Everything You Need To Know Before You Vote For The First Time
This fall marks another federal election for all Canadians. For anyone participating in our democratic process for the first time, entering a polling station can be exciting. In order to ensure your trip to the polling station is smooth and problem-free, you should know a few key points. In partnership with Elections Canada, here are some important things to know if you’re a first-time voter.
The first step in the voting process is registering. Elections Canada’s online service lets you check or update your voting information. If you’re not already on the list you can register online with a driver’s licence or provincial or territorial identification card. Other pieces of ID can also be used. Check them out here. And don’t forget - if you turn 18 before election day, you can register now to be ready to vote.
If you’re away on election day
If you’re out of your riding or even out of Canada on election day you can still have your say. As a Canadian citizen you have other options.
Those who will not be in their riding on election day can vote at their assigned polling station on an advance polling day. These polling stations will be open Friday, Saturday, Sunday and Monday, the week prior to election day. You can also vote by mail or at any of the 500 Elections Canada offices across the country (deadlines apply).
Voting on campus
It’s possible to cast your vote on select campuses too. According to Elections Canada, the 2015 federal election saw over 70 offices opened at nearly 40 university and college campuses. This fall, over 110 offices will be open on campuses for voting for five days about two weeks before election day. Once the election is called, go to elections.ca to see if there’s a campus location near you.
All electors must prove their identity and address before voting. There is a wide array of accepted identification pieces, including a driver’s licence or any other card issued by a Canadian government (federal, provincial/territorial or local) with your photo, name and current address.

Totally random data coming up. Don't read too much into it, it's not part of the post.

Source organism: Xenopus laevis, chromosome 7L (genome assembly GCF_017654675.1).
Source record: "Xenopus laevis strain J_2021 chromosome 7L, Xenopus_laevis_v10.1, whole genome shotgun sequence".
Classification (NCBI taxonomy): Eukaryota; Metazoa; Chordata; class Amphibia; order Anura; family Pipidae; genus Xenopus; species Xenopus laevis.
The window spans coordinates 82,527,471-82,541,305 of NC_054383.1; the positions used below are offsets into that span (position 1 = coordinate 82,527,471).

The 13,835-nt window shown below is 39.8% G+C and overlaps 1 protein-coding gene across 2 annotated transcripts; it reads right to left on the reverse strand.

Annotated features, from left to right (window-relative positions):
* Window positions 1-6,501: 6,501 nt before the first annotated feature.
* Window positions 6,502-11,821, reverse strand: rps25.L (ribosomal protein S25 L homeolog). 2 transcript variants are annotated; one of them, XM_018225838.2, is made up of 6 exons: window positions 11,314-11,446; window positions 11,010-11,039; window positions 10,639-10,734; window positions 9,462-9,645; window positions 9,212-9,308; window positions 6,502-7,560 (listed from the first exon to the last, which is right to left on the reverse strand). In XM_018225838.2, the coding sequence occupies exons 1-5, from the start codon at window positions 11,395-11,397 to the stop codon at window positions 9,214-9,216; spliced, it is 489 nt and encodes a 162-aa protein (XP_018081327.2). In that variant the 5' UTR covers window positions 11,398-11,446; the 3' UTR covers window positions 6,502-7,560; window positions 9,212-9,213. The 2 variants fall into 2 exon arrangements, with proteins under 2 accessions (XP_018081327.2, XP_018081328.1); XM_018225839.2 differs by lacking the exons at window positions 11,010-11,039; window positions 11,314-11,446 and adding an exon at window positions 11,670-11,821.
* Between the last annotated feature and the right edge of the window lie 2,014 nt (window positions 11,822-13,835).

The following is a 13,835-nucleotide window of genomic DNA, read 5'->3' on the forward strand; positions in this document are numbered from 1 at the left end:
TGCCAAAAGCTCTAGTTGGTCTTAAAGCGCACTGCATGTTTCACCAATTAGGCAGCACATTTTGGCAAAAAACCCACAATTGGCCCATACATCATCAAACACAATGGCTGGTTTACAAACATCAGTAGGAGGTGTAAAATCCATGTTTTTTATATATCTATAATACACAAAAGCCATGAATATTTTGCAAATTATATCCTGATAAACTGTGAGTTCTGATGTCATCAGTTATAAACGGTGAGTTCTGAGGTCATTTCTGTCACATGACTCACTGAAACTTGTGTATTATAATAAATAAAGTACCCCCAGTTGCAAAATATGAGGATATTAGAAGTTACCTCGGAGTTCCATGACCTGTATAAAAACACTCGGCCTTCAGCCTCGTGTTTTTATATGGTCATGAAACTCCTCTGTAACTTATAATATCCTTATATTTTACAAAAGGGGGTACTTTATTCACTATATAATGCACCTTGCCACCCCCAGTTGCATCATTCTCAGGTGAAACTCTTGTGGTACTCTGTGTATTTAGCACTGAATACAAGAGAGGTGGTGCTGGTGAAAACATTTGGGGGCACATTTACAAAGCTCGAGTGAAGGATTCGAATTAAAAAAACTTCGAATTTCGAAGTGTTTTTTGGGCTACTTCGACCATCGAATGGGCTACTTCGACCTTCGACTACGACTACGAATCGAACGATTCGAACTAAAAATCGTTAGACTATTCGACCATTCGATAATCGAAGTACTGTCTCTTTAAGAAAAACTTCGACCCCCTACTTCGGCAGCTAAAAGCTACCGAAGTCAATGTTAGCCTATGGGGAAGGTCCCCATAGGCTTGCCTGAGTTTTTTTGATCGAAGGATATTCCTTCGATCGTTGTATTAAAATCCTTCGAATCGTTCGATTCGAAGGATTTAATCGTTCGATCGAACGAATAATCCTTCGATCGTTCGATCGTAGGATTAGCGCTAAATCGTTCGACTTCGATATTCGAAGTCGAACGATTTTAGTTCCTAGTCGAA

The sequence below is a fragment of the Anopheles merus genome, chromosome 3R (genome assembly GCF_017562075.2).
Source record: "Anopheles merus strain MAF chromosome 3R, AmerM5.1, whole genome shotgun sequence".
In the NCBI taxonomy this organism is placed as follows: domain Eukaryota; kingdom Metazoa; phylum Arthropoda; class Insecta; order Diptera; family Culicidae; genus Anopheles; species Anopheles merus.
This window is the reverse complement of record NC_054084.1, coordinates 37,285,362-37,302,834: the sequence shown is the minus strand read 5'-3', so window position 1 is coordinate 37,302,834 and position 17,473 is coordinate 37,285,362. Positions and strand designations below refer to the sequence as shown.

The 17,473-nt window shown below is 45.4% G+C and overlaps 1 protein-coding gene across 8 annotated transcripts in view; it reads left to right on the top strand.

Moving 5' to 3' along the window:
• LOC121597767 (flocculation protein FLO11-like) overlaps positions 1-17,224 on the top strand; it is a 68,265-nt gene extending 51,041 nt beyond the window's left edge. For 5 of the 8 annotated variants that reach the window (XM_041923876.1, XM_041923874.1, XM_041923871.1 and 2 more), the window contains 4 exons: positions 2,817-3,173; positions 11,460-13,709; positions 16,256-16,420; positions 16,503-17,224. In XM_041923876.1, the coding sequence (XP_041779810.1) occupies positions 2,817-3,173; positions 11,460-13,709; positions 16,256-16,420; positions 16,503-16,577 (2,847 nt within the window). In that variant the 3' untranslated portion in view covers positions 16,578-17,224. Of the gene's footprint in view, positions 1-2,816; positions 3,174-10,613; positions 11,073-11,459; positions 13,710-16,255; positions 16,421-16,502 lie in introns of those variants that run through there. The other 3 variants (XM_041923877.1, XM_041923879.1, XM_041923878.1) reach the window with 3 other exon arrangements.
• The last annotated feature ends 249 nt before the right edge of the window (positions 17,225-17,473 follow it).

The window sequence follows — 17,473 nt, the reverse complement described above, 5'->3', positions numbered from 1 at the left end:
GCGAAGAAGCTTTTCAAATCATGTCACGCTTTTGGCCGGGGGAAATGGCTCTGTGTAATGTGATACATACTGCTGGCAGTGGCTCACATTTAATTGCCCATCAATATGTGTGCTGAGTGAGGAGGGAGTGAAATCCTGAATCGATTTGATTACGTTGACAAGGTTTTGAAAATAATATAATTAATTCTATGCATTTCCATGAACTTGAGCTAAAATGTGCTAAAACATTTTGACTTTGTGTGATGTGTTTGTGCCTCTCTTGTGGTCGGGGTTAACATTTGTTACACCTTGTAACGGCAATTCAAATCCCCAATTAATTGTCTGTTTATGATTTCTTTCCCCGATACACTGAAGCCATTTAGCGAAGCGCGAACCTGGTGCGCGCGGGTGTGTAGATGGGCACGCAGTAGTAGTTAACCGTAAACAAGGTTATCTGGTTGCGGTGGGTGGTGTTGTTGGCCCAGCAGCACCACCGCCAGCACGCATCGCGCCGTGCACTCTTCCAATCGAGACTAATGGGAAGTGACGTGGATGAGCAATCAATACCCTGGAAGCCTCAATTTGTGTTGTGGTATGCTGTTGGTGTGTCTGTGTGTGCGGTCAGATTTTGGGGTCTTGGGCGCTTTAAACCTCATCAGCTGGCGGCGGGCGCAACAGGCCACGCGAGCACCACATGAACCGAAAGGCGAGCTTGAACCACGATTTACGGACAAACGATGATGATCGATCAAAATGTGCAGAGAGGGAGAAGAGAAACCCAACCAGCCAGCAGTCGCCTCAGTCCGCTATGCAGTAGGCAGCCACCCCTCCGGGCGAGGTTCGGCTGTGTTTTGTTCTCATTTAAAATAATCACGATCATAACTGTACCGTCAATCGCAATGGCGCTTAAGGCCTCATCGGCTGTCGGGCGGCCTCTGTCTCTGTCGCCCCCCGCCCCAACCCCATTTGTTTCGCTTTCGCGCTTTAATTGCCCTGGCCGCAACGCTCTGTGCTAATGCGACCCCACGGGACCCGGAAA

But if you don’t have that, don’t despair! Two pieces such as a bank statement, credit card, utility bill, provincial health card, library card or student identification card are just some of the many documents enabling you to exercise your democratic right. You can even use your voter information card, along with another piece of ID. Even if any of the aforementioned cards have expired they are still valid provided the name and address is identical to the voters list. For information you receive electronically (such as e-statements or e-invoices), printouts are accepted or you may show them on a mobile device.
Polling stations hours & accessibility
While there are slight variations on the hours for voting across the country, all stations are open 12 hours. You can find out the hours for your province online or by checking your voter information card. There are many tools and services available on election day, such as the list of candidates in braille, language and sign language interpretation (upon request in advance), and Elections Canada goes to great lengths to ensure polling locations meet its accessibility criteria. Check out the complete list of services available. Poll workers will also be on hand at polling stations to help with opening doors, walking you to the voting station, and answering any questions you may have about the voting process.
Federal elections also offer a chance to become part of the democratic process in another capacity. Various employment opportunities are available across the country for advance polling days or election day. Information on these jobs is available on the Elections Canada site.
Find the official information you need to register and vote at Elections Canada.